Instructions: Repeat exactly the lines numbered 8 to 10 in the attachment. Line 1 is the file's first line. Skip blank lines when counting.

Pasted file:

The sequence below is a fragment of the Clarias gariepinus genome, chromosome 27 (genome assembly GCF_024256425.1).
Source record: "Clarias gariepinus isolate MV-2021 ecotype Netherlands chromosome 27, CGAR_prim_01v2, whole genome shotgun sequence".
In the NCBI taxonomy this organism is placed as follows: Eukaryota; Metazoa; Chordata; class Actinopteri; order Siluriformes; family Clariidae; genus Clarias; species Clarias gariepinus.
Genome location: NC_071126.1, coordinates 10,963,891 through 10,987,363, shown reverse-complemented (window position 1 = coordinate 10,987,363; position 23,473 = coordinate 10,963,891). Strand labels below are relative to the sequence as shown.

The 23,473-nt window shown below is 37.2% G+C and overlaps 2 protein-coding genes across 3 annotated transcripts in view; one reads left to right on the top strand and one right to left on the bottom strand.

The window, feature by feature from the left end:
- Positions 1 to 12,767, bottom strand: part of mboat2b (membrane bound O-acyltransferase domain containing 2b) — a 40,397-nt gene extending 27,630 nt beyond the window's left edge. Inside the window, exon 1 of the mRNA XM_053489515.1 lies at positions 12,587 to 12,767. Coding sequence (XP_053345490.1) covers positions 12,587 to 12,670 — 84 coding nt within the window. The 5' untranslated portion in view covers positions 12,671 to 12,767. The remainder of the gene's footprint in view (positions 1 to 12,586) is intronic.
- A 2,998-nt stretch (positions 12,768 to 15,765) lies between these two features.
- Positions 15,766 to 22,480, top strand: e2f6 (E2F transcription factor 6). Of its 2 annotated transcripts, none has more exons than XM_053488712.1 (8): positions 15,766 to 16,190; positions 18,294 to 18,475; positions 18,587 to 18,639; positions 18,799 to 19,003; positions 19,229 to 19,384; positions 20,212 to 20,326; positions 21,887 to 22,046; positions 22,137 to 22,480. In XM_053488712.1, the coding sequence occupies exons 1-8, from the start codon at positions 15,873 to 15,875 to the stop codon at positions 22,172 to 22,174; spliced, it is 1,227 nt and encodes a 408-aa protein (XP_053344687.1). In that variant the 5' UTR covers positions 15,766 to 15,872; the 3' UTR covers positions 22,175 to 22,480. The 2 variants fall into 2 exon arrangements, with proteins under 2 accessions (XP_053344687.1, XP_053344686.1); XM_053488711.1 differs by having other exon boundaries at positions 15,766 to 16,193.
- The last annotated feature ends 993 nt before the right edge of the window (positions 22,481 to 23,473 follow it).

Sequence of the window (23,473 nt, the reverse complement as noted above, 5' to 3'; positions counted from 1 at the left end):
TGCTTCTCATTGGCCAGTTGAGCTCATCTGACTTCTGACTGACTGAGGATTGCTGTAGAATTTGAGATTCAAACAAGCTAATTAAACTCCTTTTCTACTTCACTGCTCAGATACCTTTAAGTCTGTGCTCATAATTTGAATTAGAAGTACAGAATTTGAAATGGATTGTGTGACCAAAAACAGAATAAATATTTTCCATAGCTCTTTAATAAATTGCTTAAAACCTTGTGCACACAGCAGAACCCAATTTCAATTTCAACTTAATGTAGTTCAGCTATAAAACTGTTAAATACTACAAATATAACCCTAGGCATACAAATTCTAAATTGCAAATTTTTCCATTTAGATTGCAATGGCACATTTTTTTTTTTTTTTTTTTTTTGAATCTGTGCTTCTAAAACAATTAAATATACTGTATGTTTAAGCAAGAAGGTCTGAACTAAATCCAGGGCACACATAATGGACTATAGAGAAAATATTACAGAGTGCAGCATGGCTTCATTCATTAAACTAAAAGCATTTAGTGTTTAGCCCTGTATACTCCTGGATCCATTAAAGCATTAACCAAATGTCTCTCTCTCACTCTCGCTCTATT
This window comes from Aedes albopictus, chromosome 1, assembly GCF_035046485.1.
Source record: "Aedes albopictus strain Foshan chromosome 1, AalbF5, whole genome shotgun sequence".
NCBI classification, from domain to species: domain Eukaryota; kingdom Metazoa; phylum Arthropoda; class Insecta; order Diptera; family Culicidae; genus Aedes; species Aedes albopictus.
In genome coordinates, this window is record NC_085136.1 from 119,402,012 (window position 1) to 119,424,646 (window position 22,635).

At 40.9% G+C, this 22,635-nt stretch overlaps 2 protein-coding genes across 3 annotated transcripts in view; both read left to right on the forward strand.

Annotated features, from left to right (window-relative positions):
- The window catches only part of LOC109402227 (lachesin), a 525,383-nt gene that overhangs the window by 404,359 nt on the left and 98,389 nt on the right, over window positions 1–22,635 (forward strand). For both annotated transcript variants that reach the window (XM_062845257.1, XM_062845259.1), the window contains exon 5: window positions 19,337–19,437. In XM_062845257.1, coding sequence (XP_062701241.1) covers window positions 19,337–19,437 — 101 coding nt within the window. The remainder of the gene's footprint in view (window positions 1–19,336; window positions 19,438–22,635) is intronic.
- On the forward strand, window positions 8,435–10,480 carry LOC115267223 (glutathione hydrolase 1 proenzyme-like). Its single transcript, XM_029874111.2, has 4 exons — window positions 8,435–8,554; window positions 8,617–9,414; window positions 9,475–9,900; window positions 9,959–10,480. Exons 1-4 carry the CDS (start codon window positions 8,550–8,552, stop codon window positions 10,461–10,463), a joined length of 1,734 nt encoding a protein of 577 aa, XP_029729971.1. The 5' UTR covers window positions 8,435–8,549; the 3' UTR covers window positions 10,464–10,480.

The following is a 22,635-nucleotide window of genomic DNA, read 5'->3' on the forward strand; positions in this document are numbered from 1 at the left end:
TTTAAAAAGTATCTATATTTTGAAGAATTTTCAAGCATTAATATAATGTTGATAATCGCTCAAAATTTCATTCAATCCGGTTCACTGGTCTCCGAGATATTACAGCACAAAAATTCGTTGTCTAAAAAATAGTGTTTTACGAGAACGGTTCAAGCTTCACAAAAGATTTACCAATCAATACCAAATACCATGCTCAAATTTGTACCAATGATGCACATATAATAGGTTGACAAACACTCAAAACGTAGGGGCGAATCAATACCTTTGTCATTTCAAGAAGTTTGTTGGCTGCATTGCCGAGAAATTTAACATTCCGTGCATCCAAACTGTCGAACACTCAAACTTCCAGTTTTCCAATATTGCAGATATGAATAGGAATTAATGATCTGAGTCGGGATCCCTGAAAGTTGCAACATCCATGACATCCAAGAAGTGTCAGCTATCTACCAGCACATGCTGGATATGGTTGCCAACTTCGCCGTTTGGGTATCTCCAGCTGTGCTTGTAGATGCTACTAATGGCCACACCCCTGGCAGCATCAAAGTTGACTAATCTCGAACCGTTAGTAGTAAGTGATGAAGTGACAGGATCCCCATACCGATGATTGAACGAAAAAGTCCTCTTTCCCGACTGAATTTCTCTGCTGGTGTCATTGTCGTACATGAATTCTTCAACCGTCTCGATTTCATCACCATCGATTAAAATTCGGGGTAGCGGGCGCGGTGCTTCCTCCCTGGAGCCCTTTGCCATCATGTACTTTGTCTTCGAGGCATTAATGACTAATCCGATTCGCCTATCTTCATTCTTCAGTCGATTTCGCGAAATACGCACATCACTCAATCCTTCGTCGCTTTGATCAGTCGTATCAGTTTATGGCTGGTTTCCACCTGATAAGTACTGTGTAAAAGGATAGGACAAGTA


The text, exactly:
- A 2,998-nt stretch (positions 12,768 to 15,765) lies between these two features.
- Positions 15,766 to 22,480, top strand: e2f6 (E2F transcription factor 6). Of its 2 annotated transcripts, none has more exons than XM_053488712.1 (8): positions 15,766 to 16,190; positions 18,294 to 18,475; positions 18,587 to 18,639; positions 18,799 to 19,003; positions 19,229 to 19,384; positions 20,212 to 20,326; positions 21,887 to 22,046; positions 22,137 to 22,480. In XM_053488712.1, the coding sequence occupies exons 1-8, from the start codon at positions 15,873 to 15,875 to the stop codon at positions 22,172 to 22,174; spliced, it is 1,227 nt and encodes a 408-aa protein (XP_053344687.1). In that variant the 5' UTR covers positions 15,766 to 15,872; the 3' UTR covers positions 22,175 to 22,480. The 2 variants fall into 2 exon arrangements, with proteins under 2 accessions (XP_053344687.1, XP_053344686.1); XM_053488711.1 differs by having other exon boundaries at positions 15,766 to 16,193.
- The last annotated feature ends 993 nt before the right edge of the window (positions 22,481 to 23,473 follow it).